We also need to mount the file system so we can access it using the following command:
sudo mount /dev/md0 /mnt
We need to automatically mount the file system at boot, so let’s find out the UUID of our mounted file system by entering the following command:
Which should produce something like the following:
[email protected]:~ $ sudo blkid /dev/mmcblk0p1: LABEL="boot" UUID="CDD4-B453" TYPE="vfat" PARTUUID="498dcd43-01" /dev/mmcblk0p2: LABEL="rootfs" UUID="72bfc10d-73ec-4d9e-a54a-1cc507ee7ed2" TYPE="ext4" PARTUUID="498dcd43-02" /dev/mmcblk0: PTUUID="498dcd43" PTTYPE="dos" /dev/sda1: UUID="0d7c55bd-ae5f-8fbc-0e04-8a1579de5064" UUID_SUB="f954ff33-87db-4e26-8be9-e978aa0ef815" LABEL="RASPINAS:0" TYPE="linux_raid_member" PARTUUID="bd5d9029-01" /dev/sdb1: UUID="0d7c55bd-ae5f-8fbc-0e04-8a1579de5064" UUID_SUB="eea15556-4e0a-1985-163a-064670df9db2" LABEL="RASPINAS:0" TYPE="linux_raid_member" PARTUUID="01411281-01" /dev/md0: UUID="394fd8f2-7b2a-474f-8e58-48b81a6ca8fb" TYPE="ext4" /dev/sdc1: UUID="0d7c55bd-ae5f-8fbc-0e04-8a1579de5064" UUID_SUB="2a8456d7-6fea-eba2-7728-ebd20aa238e5" LABEL="RASPINAS:0" TYPE="linux_raid_member" PARTUUID="0fb30d2b-01" /dev/sdd1: UUID="0d7c55bd-ae5f-8fbc-0e04-8a1579de5064" UUID_SUB="51019b58-995f-cf35-f6c3-33d61a104d76" LABEL="RASPINAS:0" TYPE="linux_raid_member" PARTUUID="0fb30d0e-01"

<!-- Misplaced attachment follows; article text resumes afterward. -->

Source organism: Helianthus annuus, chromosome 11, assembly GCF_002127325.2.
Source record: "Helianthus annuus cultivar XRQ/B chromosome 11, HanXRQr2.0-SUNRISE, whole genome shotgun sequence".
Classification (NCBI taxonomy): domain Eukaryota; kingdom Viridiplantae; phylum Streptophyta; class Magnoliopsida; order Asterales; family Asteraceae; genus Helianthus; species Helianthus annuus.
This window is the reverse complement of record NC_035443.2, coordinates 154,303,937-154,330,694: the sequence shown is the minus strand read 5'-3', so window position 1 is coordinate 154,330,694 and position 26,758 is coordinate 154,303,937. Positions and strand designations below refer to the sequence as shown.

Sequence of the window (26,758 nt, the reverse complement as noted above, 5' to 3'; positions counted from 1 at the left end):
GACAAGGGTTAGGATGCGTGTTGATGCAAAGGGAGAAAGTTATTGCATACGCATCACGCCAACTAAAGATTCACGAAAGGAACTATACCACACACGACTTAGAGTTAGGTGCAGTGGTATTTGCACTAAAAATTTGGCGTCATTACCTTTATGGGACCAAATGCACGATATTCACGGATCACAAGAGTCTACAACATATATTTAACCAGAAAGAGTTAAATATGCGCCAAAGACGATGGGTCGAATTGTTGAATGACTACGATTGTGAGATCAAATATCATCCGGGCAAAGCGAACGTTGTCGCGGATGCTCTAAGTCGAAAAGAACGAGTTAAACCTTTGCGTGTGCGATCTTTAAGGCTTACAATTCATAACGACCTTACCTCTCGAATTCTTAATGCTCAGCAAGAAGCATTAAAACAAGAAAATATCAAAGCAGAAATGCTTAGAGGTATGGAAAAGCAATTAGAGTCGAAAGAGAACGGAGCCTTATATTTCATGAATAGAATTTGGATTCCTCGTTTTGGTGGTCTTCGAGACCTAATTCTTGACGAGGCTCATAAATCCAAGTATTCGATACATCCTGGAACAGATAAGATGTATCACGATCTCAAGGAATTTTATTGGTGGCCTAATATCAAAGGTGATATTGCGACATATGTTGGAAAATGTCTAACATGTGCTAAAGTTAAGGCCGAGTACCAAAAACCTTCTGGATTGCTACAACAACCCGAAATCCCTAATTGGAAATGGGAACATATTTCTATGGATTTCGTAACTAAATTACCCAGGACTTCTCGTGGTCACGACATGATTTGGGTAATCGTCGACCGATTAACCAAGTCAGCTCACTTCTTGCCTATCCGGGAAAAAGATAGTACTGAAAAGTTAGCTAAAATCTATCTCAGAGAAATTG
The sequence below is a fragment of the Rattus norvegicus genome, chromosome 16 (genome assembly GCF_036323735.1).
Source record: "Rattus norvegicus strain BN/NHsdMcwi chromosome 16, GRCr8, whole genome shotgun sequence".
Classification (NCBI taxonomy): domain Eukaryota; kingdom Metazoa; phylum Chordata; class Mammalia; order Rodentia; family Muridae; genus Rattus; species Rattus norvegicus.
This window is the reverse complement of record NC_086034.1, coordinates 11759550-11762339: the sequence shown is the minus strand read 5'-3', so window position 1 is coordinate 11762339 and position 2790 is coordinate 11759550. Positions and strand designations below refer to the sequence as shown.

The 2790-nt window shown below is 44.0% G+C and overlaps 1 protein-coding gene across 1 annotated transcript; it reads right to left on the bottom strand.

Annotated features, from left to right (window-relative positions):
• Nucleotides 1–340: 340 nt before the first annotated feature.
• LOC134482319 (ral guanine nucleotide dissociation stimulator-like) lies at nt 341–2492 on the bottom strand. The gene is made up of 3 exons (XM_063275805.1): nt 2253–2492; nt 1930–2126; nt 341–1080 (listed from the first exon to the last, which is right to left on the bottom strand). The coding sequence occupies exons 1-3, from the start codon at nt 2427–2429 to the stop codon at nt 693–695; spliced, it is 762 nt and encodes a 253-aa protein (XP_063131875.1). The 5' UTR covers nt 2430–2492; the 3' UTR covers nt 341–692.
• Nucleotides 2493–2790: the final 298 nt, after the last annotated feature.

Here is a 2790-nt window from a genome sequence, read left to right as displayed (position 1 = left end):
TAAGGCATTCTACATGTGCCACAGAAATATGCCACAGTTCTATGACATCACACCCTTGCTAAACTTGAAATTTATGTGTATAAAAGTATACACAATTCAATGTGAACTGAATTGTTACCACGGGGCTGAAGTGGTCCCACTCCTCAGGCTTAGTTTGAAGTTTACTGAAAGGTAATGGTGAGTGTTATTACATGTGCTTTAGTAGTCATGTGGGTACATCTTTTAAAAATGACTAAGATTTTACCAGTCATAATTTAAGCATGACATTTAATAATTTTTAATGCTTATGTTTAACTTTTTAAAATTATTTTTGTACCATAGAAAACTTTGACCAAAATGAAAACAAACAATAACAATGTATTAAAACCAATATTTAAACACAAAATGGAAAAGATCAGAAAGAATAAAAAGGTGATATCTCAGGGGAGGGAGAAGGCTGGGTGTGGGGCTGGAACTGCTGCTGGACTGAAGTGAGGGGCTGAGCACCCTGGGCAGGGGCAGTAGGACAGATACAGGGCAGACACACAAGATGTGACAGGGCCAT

The item we’re after is the UUID of /dev/md0: which in my case is 394fd8f2-7b2a-474f-8e58-48b81a6ca8fb but yours will be different. Highlight and copy the UUID, then we need to add it to fstab and backup the original fstab just in case: